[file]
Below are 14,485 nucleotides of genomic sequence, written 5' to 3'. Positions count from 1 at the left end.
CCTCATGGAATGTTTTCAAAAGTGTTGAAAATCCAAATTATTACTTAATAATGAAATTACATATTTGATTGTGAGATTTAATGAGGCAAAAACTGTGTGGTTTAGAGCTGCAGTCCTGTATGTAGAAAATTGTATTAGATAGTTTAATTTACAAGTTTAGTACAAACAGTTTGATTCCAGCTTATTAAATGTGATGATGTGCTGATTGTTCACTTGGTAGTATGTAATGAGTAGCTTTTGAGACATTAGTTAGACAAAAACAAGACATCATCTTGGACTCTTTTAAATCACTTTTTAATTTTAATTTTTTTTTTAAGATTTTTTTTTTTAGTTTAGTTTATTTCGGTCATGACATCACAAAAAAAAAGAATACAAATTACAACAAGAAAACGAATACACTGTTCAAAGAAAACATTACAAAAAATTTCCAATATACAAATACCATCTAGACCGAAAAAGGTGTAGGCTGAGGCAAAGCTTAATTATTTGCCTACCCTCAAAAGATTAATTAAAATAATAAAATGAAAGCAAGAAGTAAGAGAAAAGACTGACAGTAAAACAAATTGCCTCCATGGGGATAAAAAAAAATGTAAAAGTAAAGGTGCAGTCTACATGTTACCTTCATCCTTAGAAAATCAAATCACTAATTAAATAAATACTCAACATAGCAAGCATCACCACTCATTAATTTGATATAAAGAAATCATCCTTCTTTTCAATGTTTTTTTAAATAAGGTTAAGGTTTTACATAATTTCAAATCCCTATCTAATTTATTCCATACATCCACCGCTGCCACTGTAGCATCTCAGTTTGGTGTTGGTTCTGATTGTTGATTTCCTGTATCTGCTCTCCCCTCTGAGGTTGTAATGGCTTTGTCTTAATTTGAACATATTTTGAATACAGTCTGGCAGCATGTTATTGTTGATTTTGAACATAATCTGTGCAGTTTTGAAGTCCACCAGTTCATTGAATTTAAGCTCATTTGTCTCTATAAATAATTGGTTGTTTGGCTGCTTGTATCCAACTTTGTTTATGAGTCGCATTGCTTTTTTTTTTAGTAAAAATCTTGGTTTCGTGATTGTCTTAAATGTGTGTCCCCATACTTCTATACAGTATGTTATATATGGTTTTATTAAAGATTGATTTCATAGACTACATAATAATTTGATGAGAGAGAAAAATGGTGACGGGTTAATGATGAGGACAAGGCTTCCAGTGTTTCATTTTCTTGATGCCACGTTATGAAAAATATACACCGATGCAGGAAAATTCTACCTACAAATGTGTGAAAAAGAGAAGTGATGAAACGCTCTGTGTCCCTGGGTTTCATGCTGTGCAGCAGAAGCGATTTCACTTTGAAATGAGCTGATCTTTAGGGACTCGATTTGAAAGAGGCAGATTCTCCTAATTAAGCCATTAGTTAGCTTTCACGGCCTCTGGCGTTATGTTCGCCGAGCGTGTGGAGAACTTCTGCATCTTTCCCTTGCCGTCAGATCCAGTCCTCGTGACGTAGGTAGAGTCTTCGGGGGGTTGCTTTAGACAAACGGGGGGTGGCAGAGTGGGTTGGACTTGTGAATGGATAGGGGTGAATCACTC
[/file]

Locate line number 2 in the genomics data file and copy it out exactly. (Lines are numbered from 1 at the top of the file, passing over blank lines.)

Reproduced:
CCTCATGGAATGTTTTCAAAAGTGTTGAAAATCCAAATTATTACTTAATAATGAAATTACATATTTGATTGTGAGATTTAATGAGGCAAAAACTGTGTGGTTTAGAGCTGCAGTCCTGTATGTAGAAAATTGTATTAGATAGTTTAATTTACAAGTTTAGTACAAACAGTTTGATTCCAGCTTATTAAATGTGATGATGTGCTGATTGTTCACTTGGTAGTATGTAATGAGTAGCTTTTGAGACATTAGTTAGACAAAAACAAGACATCATCTTGGACTCTTTTAAATCACTTTTTAATTTTAATTTTTTTTTTAAGATTTTTTTTTTTAGTTTAGTTTATTTCGGTCATGACATCACAAAAAAAAAGAATACAAATTACAACAAGAAAACGAATACACTGTTCAAAGAAAACATTACAAAAAATTTCCAATATACAAATACCATCTAGACCGAAAAAGGTGTAGGCTGAGGCAAAGCTTAATTATTTGCCTACCCTCAAAAGATTAATTAAAATAATAAAATGAAAGCAAGAAGTAAGAGAAAAGACTGACAGTAAAACAAATTGCCTCCATGGGGATAAAAAAAAATGTAAAAGTAAAGGTGCAGTCTACATGTTACCTTCATCCTTAGAAAATCAAATCACTAATTAAATAAATACTCAACATAGCAAGCATCACCACTCATTAATTTGATATAAAGAAATCATCCTTCTTTTCAATGTTTTTTTAAATAAGGTTAAGGTTTTACATAATTTCAAATCCCTATCTAATTTATTCCATACATCCACCGCTGCCACTGTAGCATCTCAGTTTGGTGTTGGTTCTGATTGTTGATTTCCTGTATCTGCTCTCCCCTCTGAGGTTGTAATGGCTTTGTCTTAATTTGAACATATTTTGAATACAGTCTGGCAGCATGTTATTGTTGATTTTGAACATAATCTGTGCAGTTTTGAAGTCCACCAGTTCATTGAATTTAAGCTCATTTGTCTCTATAAATAATTGGTTGTTTGGCTGCTTGTATCCAACTTTGTTTATGAGTCGCATTGCTTTTTTTTTTAGTAAAAATCTTGGTTTCGTGATTGTCTTAAATGTGTGTCCCCATACTTCTATACAGTATGTTATATATGGTTTTATTAAAGATTGATTTCATAGACTACATAATAATTTGATGAGAGAGAAAAATGGTGACGGGTTAATGATGAGGACAAGGCTTCCAGTGTTTCATTTTCTTGATGCCACGTTATGAAAAATATACACCGATGCAGGAAAATTCTACCTACAAATGTGTGAAAAAGAGAAGTGATGAAACGCTCTGTGTCCCTGGGTTTCATGCTGTGCAGCAGAAGCGATTTCACTTTGAAATGAGCTGATCTTTAGGGACTCGATTTGAAAGAGGCAGATTCTCCTAATTAAGCCATTAGTTAGCTTTCACGGCCTCTGGCGTTATGTTCGCCGAGCGTGTGGAGAACTTCTGCATCTTTCCCTTGCCGTCAGATCCAGTCCTCGTGACGTAGGTAGAGTCTTCGGGGGGTTGCTTTAGACAAACGGGGGGTGGCAGAGTGGGTTGGACTTGTGAATGGATAGGGGTGAATCACTC